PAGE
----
Oskar Fischinger-Rhythm is a Dancer

“Well, it’s a bit flat in areas and it could do with more movement if you’re looking to get more energy from the drawings” 

Not exactly word for word but enough to make considerations. The comment was from a friend who is also a film maker when giving his two-pence worth on my project. I took his comment(s) on board. This prompted me to  have a look at experimental animation, other animators that draw directly on film and a few title sequencers.

I’ve noted some inspiring stuff from  Len Lye , Norman McLaren,   Dylan Kendle,  Saul Bass  and Maurice Binder . However, it’s  Oskar Fischinger ’s sensory animation, Optical Poem (1938) that has given me the most inspiration. I’ve paid a lot of attention to his ‘dancing’ shapes in total sync with Franz Liszt’s Second Hungarian Rhapsody. Also, what is more remarkable is that the animated imagery is done with paper and fishing line then each frame was photographed individually. That must have been mind-numbing!



Selected frames have been cropped, adding circular and square forms provide more frenetic movement, highlighting abstract forms. Overall, the visuals are a more engaging spectacle but will it be too much on the eye when animated? At this stage I prefer the isolated sequential frames


S1 Frame 1




S5 Frame 129



S 11 Frame 357



British Public Information Film: Fatal Floor (1974)

Apparently, this rather comical public information film reduced slippery rug accidents by 50% in 1974. Was this a big problem in the 1970s? I always thought you had to be quite well-off to have a polished floor in your interior. After a bit of research, the eye-catching statistic is this, in 2004 (a bit dated but nevertheless) The Royal Society for the Prevention of Accidents reported that the number of casualties involving accidents on polished floorboards and parquet floors had risen by staggering 400%! From 2,900 in 1998 to 12,300 in 2003.

A 21st century remake had been suggested though I haven’t come across any. I did wonder if a remake would bear all the comical narrative hallmarks that made the 1970s film so memorable.  For example, easy listening background music, a Dr Who (Patrick Troughton?) narrator, a disobedient, terrifying object such as the man trap, a catchy ending line “and to think he’d only just come from the hospital” and the dramatic frozen ending still. It would be interesting to see how a contemporary public information film tackling this issue could be devised. Rowan Atkinson (Mr Bean) would obviously play the victim falling while playing a Google plus game and listening to One Direction on his tablet. Very cliché in terms of a suggested narrative but just a thought.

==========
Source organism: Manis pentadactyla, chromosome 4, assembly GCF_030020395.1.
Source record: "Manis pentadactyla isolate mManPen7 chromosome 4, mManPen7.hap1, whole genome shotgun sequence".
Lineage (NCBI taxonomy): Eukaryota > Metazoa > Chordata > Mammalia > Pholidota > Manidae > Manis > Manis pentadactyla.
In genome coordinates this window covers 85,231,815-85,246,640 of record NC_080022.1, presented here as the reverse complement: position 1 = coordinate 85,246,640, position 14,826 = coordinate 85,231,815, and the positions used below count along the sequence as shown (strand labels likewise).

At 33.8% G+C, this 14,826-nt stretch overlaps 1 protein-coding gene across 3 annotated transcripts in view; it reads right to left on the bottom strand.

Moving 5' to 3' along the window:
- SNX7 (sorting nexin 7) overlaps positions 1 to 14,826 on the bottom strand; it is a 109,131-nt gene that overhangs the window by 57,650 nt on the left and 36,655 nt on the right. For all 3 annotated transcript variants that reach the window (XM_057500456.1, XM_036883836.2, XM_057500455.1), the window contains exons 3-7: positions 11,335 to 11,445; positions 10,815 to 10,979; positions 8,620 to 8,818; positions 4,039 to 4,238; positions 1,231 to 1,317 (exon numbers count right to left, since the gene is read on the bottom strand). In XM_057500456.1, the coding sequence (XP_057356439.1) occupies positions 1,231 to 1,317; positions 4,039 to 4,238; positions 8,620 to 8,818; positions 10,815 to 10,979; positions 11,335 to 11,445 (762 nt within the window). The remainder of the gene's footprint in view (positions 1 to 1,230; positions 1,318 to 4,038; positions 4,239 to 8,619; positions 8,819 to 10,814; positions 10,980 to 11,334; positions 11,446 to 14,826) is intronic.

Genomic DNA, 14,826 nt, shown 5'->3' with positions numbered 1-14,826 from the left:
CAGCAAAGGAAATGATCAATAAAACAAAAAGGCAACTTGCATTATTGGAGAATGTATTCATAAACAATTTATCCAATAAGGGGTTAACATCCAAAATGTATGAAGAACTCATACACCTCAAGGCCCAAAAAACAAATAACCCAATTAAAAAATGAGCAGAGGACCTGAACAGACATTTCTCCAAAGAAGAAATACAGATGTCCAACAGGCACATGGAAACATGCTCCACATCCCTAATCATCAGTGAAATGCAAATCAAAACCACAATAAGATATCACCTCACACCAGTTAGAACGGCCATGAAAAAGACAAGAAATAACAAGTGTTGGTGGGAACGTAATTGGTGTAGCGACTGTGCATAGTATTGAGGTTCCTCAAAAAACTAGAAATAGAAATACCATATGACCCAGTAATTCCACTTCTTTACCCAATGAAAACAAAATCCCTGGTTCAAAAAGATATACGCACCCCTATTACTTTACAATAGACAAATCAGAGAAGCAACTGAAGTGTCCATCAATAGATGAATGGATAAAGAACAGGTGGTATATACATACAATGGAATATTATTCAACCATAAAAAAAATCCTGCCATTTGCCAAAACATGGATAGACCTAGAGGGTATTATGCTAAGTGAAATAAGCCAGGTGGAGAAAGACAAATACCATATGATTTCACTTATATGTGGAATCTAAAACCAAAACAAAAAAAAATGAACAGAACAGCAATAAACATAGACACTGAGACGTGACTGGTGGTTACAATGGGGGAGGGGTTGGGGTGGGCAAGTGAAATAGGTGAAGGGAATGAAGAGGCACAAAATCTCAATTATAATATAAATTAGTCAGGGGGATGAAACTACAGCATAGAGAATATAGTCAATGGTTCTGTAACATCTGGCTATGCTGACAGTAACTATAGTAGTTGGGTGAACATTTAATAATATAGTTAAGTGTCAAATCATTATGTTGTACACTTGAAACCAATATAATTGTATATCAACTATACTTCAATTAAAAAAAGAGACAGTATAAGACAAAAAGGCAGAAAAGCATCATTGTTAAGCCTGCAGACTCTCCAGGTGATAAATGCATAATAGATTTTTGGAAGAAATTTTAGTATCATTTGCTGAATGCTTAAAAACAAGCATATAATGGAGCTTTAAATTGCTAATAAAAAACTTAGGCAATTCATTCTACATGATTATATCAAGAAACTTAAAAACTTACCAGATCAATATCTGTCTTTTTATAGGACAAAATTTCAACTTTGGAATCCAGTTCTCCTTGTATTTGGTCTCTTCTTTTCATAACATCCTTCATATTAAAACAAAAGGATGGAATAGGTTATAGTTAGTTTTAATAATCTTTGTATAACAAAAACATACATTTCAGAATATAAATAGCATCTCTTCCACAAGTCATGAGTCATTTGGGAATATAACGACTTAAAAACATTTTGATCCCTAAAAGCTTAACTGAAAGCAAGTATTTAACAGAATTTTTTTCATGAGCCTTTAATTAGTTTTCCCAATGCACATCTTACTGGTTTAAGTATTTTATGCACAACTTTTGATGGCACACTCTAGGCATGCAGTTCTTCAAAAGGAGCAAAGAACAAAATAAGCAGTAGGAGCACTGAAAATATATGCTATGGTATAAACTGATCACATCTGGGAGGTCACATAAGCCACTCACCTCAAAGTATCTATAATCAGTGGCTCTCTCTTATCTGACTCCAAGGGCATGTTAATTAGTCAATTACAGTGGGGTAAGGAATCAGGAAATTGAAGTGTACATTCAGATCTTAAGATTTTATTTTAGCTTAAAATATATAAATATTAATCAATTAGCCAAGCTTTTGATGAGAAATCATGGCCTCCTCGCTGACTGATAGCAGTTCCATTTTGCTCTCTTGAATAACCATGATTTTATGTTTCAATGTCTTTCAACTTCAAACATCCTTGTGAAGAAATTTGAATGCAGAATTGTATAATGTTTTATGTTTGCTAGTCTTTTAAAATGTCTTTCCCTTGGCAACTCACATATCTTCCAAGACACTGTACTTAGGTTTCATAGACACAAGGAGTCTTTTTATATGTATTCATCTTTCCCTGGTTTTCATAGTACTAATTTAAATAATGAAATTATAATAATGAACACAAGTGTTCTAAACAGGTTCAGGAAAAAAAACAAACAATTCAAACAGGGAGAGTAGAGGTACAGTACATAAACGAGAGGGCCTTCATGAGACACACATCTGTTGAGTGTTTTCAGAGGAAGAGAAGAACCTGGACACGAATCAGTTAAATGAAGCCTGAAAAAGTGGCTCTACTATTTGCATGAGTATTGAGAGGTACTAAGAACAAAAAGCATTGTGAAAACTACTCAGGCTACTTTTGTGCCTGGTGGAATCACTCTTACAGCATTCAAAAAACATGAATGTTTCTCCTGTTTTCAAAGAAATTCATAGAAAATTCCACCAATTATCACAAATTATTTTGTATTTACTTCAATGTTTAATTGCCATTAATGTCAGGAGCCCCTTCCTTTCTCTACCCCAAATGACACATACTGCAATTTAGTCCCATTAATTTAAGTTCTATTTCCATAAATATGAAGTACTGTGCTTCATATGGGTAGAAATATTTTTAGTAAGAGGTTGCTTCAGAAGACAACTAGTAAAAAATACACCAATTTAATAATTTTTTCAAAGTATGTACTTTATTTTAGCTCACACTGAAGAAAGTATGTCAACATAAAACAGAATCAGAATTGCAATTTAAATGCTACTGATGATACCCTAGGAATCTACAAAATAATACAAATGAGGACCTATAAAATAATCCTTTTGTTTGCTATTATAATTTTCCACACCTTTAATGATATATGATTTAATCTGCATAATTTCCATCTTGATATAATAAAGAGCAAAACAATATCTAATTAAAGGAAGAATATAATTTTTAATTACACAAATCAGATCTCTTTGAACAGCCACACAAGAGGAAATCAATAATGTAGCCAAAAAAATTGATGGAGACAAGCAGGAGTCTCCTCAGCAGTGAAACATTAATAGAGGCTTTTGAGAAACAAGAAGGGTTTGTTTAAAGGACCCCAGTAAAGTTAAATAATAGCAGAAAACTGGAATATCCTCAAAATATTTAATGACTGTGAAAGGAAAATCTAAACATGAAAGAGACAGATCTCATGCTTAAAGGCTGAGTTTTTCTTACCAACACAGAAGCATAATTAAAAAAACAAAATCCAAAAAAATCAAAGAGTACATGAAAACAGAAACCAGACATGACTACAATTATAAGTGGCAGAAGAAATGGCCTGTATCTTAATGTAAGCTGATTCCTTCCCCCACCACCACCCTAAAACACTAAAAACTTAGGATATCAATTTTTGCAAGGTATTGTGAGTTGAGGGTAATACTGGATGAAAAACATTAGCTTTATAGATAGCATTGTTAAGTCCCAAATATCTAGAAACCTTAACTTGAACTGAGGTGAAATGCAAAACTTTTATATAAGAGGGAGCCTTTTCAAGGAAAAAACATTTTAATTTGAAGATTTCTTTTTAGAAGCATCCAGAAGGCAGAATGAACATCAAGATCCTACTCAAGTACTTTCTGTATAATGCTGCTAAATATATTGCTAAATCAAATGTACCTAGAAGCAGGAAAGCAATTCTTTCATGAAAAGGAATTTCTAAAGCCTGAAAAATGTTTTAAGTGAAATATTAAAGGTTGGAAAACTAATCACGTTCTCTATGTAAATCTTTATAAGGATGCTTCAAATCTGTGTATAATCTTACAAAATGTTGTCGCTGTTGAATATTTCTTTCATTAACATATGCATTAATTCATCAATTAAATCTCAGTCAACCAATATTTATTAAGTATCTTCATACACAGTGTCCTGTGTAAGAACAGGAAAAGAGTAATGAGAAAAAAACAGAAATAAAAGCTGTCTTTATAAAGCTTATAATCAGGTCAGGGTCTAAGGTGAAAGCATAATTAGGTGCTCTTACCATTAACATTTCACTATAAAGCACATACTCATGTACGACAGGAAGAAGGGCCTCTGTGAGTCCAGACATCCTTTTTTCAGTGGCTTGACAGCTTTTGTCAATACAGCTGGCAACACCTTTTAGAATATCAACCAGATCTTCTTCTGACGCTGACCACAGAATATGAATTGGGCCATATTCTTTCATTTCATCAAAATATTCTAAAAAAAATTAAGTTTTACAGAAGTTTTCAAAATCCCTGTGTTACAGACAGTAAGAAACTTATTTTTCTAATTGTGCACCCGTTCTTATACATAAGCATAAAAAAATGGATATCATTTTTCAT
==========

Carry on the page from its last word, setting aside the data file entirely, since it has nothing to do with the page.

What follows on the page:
Public Information Film Project: Sequence No 1

The animation in my last project, The Tokyo Underground,  Alienation & Conformity involved animation merged with footage. I received mixed opinions regarding the process but overall positive ones so now I’m at the contemplating stage with this project. Here I’ve drawn the first sequence, 46 drawings in total. The drawings have been individually textured. Test 1 Sequence 1 involves 12 drawings and Test 1 Sequence 2, all 46 drawings. In both sequences the drawings have been copied a few times, by doing so the viewer is given enough time to take in the visuals. After continuous viewing I’m still undecided for a number of reasons. Including footage with rendered drawings,  without doubt helps shadow, line and tone. Stronger and bolder by appearance.  However, by not merging the footage the drawings seem more natural though carry less impact. As for the abstract motion tween, mmmm I’m not sure. It’s a bit gimicky to me. Is it necessary?

Test 1 Sequence 1 (without footage)

Test 2 Sequence 1 (including footage)  

Test 3 Sequence 1 (abstract motion tween)